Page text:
We could use the momentum of Covid-19 to firmly embed kindness into research practice
"A once narrow, competitive drive to collect data for our individual research ambitions has been replaced by dialogue about whether now, with everyone’s mind otherwise occupied, is really the best time to be collecting data?", Derrick wrote. "This goes beyond concerns about data reliability and reproducibility, towards a type of empathy and foresight that is the bedrock of research kindness. We could use the momentum of Covid-19 to firmly embed kindness into research practice, extending greater goodwill beyond this, temporary, situation."
As we pause our "normal" lives, is it also time to pause for thought to critically reflect on our motivation to conduct particular types of research? While pausing, we might consider what naturally occurring or already existing data is available that can be successfully mined to answer new questions. For instance, how can data gathered during previous pandemics / epidemics be of benefit to us during this one?
We can turn to secondary data collection or identify further potential in previously collected primary datasets. We can conduct systematic reviews, rapid reviews, meta-analyses or advance new inquiries using already existing datasets held in digital repositories. Undoubtedly, reflective diaries, lockdown journals, oral histories, and other creative outputs produced during Covid-19 will provide rich resources for research.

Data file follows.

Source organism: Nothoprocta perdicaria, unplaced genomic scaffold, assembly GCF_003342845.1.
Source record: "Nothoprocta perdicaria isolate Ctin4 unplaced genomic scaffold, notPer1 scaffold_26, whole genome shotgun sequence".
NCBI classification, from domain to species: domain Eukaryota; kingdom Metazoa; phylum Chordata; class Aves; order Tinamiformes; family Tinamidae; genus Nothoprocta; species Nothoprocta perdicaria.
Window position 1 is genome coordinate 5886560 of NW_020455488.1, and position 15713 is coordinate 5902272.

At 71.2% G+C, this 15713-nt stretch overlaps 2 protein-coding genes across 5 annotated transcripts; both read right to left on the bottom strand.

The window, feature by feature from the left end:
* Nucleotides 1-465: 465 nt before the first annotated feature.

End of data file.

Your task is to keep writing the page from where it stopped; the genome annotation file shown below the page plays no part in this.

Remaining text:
We can do our utmost to ensure that the data we are gathering is adding value
As the demand for "covidata" intensifies, we need to be mindful not to cause research fatigue. We need to consider how vulnerable individuals and constituencies can be real beneficiaries of our research while taking care not to over-research them or to compound their vulnerability. We can direct our research gaze upwards so that the activities of corporate elites, key decision makers, and powerful actors during Covid-19 do not evade the research spotlight.
We can take account of who is benefitting from our research findings and in what ways. We can guard against ourselves or others over-claiming the significance of our research findings, which may require considered analysis and interpretation as to their relevance for ‘normal’ times. We need to assess how and why our research findings may find their way into policy and practice or if not, why not.
If we produce careful data management plans at the outset of our research projects, we can better ensure the preservation of the data we gather for future use by ourselves and others facilitating opportunity for re-analysis and new interpretation. We can do our utmost to ensure that the data we are gathering is adding value and that our research outputs are FAIR (Findable, Accessible, Interoperable, and Reusable) and timely.
Dr Elizabeth Kiely is a Senior Lecturer in the School of Applied Social Studies at UCC. She is a former Irish Research Council awardee. Dr Ciara Heavin is a Senior Lecturer in Business Information Systems in the Cork University Business School at UCC. She is a former Irish Research Council awardee
The views expressed here are those of the author and do not represent or reflect the views of RTÉ